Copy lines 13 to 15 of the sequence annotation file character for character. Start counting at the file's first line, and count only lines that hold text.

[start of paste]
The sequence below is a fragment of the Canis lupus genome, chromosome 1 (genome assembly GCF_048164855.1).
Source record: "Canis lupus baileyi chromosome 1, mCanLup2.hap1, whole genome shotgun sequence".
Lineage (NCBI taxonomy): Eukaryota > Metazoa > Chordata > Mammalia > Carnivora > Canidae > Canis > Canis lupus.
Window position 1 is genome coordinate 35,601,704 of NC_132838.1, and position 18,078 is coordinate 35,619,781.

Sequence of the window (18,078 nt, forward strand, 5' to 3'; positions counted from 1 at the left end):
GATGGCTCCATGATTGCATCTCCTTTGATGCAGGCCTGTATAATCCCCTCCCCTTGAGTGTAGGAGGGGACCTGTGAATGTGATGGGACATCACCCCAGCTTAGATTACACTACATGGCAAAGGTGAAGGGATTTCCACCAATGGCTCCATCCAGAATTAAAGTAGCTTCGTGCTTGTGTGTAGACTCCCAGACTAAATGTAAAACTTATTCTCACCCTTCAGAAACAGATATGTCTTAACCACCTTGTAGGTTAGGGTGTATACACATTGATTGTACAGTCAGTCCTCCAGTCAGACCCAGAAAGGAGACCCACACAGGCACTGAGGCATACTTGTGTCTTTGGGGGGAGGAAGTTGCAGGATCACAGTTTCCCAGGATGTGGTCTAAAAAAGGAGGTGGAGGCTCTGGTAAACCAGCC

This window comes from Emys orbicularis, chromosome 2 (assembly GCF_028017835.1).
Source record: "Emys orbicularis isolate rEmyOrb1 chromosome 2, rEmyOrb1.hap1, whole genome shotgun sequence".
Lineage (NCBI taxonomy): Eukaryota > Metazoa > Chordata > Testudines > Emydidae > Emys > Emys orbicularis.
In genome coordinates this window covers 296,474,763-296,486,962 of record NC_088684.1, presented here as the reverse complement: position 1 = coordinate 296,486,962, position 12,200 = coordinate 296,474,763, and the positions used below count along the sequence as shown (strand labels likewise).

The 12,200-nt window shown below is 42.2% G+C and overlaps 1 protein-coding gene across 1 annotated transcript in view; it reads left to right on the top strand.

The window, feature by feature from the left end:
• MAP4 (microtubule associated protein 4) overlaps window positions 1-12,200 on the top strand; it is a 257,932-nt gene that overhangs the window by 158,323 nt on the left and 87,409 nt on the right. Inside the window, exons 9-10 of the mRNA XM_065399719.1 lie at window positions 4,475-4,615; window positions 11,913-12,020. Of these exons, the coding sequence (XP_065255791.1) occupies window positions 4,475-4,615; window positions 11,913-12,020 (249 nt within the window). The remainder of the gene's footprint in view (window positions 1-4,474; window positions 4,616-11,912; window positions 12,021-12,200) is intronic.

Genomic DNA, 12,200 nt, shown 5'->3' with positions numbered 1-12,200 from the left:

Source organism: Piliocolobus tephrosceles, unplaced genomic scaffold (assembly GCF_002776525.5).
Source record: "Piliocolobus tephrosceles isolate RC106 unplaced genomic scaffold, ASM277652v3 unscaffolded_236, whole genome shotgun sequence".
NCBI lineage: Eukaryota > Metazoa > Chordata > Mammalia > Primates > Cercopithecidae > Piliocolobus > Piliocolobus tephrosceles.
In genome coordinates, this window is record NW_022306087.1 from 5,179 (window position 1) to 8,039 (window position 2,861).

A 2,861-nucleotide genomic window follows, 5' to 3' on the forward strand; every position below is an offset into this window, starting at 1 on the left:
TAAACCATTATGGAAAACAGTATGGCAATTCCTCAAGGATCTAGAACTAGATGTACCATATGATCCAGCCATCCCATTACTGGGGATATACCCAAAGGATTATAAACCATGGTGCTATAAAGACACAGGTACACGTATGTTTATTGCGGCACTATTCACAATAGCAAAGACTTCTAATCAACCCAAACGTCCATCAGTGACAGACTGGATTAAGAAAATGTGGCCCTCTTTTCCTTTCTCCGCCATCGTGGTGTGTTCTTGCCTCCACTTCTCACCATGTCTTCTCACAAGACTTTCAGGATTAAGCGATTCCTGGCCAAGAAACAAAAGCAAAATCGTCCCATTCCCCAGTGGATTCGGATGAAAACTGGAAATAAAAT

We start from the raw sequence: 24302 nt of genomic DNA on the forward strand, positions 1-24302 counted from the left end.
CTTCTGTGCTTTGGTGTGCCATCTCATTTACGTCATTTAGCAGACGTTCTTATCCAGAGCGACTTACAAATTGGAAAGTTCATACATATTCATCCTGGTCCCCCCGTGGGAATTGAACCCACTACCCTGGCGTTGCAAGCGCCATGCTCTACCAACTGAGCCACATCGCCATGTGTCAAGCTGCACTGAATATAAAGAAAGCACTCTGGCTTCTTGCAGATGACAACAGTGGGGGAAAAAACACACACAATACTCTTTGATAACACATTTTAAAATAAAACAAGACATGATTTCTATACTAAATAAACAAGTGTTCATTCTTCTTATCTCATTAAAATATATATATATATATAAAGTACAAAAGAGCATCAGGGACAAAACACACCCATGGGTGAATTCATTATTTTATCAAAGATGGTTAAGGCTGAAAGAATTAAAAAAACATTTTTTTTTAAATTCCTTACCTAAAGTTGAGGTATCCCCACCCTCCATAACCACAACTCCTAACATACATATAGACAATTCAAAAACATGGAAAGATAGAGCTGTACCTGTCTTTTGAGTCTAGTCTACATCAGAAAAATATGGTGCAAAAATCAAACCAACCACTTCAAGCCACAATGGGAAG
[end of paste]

• MAP4 (microtubule associated protein 4) overlaps window positions 1-12,200 on the top strand; it is a 257,932-nt gene that overhangs the window by 158,323 nt on the left and 87,409 nt on the right. Inside the window, exons 9-10 of the mRNA XM_065399719.1 lie at window positions 4,475-4,615; window positions 11,913-12,020. Of these exons, the coding sequence (XP_065255791.1) occupies window positions 4,475-4,615; window positions 11,913-12,020 (249 nt within the window). The remainder of the gene's footprint in view (window positions 1-4,474; window positions 4,616-11,912; window positions 12,021-12,200) is intronic.

Genomic DNA, 12,200 nt, shown 5'->3' with positions numbered 1-12,200 from the left:

Source organism: Piliocolobus tephrosceles, unplaced genomic scaffold (assembly GCF_002776525.5).